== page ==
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Airlines consigning paper ticketing to the past

Paper ticketing for flights is firmly on the way out, according to new research and growing trends in the aviation industry.

Paper ticketing for flights is firmly on the way out, according to new research and growing trends in the aviation industry.

New figures from Juniper Research have revealed that an estimated 2.6 billion mobile tickets will be delivered by 2011, signalling a respective decline in the number of paper tickets issued and dispatched – and a move towards bookings efficiency.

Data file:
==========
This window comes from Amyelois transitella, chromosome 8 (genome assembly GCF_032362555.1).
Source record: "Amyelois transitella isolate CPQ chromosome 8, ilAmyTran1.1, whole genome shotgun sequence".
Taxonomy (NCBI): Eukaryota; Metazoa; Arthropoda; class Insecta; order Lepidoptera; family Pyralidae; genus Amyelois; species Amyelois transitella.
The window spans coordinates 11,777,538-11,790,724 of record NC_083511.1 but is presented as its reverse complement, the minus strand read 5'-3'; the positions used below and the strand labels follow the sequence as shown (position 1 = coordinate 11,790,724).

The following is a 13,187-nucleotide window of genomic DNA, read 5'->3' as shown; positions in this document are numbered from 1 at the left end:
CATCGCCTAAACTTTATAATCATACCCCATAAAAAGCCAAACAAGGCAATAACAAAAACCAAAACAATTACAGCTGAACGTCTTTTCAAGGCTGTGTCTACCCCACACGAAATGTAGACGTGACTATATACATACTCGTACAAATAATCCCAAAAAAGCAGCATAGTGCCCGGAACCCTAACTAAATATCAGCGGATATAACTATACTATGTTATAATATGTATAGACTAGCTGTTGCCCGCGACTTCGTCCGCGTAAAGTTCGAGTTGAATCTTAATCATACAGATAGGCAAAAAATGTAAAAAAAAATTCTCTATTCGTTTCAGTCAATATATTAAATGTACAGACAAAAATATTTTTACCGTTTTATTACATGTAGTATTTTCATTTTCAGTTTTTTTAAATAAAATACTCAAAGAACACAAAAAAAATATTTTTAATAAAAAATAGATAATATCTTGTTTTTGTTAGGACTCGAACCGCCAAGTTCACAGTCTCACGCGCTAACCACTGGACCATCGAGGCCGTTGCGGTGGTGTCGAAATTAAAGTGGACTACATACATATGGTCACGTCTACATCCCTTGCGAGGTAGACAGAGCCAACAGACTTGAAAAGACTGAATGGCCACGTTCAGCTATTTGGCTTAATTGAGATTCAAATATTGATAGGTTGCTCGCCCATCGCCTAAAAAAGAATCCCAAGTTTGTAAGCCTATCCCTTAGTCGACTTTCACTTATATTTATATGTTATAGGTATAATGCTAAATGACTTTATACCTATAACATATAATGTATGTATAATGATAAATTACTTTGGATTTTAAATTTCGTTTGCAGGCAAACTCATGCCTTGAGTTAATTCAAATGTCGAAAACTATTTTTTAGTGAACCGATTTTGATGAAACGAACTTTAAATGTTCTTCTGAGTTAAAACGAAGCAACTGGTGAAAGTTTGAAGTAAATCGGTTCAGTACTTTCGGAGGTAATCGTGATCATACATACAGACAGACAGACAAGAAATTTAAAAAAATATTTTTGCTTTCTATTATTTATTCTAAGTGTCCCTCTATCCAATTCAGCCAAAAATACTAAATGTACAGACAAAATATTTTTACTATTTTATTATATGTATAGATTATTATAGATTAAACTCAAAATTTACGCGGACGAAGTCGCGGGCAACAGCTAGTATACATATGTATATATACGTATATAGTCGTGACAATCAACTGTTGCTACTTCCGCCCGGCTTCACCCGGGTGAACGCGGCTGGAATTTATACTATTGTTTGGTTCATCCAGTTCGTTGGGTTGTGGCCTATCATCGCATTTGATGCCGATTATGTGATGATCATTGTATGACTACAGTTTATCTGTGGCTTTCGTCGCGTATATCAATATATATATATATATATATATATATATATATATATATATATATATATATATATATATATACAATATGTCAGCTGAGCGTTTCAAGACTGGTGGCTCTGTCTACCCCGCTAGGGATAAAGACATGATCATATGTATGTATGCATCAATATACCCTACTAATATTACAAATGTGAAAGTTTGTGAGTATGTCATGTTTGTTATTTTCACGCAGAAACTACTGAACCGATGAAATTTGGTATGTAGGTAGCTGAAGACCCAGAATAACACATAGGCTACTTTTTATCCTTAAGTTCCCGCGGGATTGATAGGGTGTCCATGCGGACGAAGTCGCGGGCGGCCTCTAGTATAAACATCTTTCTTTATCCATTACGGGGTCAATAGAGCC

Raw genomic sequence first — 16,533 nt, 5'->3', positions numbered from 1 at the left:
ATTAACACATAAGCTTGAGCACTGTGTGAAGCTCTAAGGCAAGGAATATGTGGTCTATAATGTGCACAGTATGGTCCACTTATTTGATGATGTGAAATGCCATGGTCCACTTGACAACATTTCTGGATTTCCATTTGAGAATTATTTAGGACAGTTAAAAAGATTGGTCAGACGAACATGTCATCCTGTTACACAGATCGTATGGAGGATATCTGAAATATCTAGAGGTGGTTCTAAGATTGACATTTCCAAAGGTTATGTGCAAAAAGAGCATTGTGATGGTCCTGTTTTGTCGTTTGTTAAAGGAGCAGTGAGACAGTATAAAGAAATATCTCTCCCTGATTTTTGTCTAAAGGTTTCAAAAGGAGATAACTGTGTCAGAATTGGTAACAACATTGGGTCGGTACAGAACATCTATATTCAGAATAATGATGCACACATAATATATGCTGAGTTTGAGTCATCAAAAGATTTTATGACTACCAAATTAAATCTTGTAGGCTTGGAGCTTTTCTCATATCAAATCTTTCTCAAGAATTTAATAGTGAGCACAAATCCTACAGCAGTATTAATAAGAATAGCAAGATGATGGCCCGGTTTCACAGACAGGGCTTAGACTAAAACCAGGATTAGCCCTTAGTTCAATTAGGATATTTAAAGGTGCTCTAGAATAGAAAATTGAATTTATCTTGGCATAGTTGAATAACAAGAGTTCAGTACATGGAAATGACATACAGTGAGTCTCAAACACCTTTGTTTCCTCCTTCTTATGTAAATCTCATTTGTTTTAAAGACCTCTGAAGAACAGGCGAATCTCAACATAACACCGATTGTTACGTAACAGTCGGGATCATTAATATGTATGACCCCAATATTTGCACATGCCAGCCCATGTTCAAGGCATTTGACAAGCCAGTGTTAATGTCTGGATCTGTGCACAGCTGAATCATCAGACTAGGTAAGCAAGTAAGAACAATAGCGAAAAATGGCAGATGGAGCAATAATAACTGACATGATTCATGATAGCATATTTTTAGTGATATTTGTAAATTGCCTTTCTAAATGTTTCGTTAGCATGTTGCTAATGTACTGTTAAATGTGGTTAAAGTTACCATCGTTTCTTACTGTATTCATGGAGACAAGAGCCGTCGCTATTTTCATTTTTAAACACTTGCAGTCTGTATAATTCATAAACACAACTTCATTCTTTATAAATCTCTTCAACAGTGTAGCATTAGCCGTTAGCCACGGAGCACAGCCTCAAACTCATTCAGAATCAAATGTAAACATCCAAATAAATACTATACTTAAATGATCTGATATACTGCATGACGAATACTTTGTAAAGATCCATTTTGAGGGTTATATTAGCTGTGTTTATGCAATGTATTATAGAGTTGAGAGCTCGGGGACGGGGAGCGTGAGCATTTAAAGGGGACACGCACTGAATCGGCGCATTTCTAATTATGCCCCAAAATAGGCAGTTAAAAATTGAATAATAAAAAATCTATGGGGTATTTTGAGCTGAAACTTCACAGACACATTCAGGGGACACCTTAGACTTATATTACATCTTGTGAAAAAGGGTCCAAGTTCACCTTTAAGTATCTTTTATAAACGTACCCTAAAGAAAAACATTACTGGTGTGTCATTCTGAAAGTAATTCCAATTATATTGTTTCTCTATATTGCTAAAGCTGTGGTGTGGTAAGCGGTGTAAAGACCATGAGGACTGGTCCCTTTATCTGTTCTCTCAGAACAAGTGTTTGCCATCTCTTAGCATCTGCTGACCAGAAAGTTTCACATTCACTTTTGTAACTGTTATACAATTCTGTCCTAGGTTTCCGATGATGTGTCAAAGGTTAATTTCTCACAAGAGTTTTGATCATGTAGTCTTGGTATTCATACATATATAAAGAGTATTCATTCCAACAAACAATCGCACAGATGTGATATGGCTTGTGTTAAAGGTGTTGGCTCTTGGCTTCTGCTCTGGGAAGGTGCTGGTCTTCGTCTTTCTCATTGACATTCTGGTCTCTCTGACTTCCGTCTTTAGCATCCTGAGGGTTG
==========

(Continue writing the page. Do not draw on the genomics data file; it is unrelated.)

The International Air Transport Association (IATA) recently extended its deadline for airlines to make a transition to 100 per cent electronic ticketing to May 31st 2008 – and mobile ticketing looks like being a key factor in meeting the target.

Cost savings for airlines is one of the main objectives behind the switchover initiative, with Juniper’s report now claiming that the adoption of mobile boarding passes could deliver the industry some $500 million (£251 million) in annual savings.

Hopes for the initiative were this week boosted by news that Saudi Arabian flag carrier Etihad Airways has already converted 93 per cent of its network to e-ticketing and is well on the way to meeting the IATA deadline.

Peter Baumgartner, Etihad’s executive vice president marketing and product, said: "There are many benefits with e-ticketing both in terms of security of the document, information contained within it and the impact on the environment by not printing paper tickets."

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